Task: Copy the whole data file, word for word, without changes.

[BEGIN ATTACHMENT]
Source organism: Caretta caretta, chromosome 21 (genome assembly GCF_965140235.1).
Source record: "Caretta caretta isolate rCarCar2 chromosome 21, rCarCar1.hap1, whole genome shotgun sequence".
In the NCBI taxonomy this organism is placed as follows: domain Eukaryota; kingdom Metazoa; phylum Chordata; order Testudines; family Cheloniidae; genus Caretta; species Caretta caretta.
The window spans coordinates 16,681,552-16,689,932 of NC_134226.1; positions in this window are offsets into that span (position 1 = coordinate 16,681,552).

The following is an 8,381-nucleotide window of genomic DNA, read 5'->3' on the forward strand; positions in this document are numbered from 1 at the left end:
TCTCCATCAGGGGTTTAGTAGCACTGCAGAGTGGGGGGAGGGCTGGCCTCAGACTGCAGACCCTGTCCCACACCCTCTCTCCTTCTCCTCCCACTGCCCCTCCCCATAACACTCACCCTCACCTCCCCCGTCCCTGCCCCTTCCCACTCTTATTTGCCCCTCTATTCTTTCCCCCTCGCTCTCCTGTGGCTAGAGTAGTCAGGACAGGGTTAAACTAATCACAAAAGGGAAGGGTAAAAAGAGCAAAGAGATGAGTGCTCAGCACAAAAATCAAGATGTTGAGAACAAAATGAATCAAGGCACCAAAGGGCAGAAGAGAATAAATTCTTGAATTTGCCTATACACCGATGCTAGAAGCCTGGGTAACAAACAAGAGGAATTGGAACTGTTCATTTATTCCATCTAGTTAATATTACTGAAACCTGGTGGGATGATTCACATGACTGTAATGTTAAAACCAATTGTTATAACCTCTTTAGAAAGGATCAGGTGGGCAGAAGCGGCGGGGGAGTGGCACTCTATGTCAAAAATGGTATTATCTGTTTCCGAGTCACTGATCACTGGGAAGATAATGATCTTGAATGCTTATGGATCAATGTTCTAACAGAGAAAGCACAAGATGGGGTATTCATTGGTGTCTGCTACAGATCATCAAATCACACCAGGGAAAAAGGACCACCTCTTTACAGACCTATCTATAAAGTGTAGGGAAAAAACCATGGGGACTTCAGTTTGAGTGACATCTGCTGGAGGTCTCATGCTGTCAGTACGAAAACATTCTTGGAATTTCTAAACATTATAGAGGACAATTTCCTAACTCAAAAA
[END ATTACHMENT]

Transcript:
Source organism: Caretta caretta, chromosome 21 (genome assembly GCF_965140235.1).
Source record: "Caretta caretta isolate rCarCar2 chromosome 21, rCarCar1.hap1, whole genome shotgun sequence".
In the NCBI taxonomy this organism is placed as follows: domain Eukaryota; kingdom Metazoa; phylum Chordata; order Testudines; family Cheloniidae; genus Caretta; species Caretta caretta.
The window spans coordinates 16,681,552-16,689,932 of NC_134226.1; positions in this window are offsets into that span (position 1 = coordinate 16,681,552).

The following is an 8,381-nucleotide window of genomic DNA, read 5'->3' on the forward strand; positions in this document are numbered from 1 at the left end:
TCTCCATCAGGGGTTTAGTAGCACTGCAGAGTGGGGGGAGGGCTGGCCTCAGACTGCAGACCCTGTCCCACACCCTCTCTCCTTCTCCTCCCACTGCCCCTCCCCATAACACTCACCCTCACCTCCCCCGTCCCTGCCCCTTCCCACTCTTATTTGCCCCTCTATTCTTTCCCCCTCGCTCTCCTGTGGCTAGAGTAGTCAGGACAGGGTTAAACTAATCACAAAAGGGAAGGGTAAAAAGAGCAAAGAGATGAGTGCTCAGCACAAAAATCAAGATGTTGAGAACAAAATGAATCAAGGCACCAAAGGGCAGAAGAGAATAAATTCTTGAATTTGCCTATACACCGATGCTAGAAGCCTGGGTAACAAACAAGAGGAATTGGAACTGTTCATTTATTCCATCTAGTTAATATTACTGAAACCTGGTGGGATGATTCACATGACTGTAATGTTAAAACCAATTGTTATAACCTCTTTAGAAAGGATCAGGTGGGCAGAAGCGGCGGGGGAGTGGCACTCTATGTCAAAAATGGTATTATCTGTTTCCGAGTCACTGATCACTGGGAAGATAATGATCTTGAATGCTTATGGATCAATGTTCTAACAGAGAAAGCACAAGATGGGGTATTCATTGGTGTCTGCTACAGATCATCAAATCACACCAGGGAAAAAGGACCACCTCTTTACAGACCTATCTATAAAGTGTAGGGAAAAAACCATGGGGACTTCAGTTTGAGTGACATCTGCTGGAGGTCTCATGCTGTCAGTACGAAAACATTCTTGGAATTTCTAAACATTATAGAGGACAATTTCCTAACTCAAAAA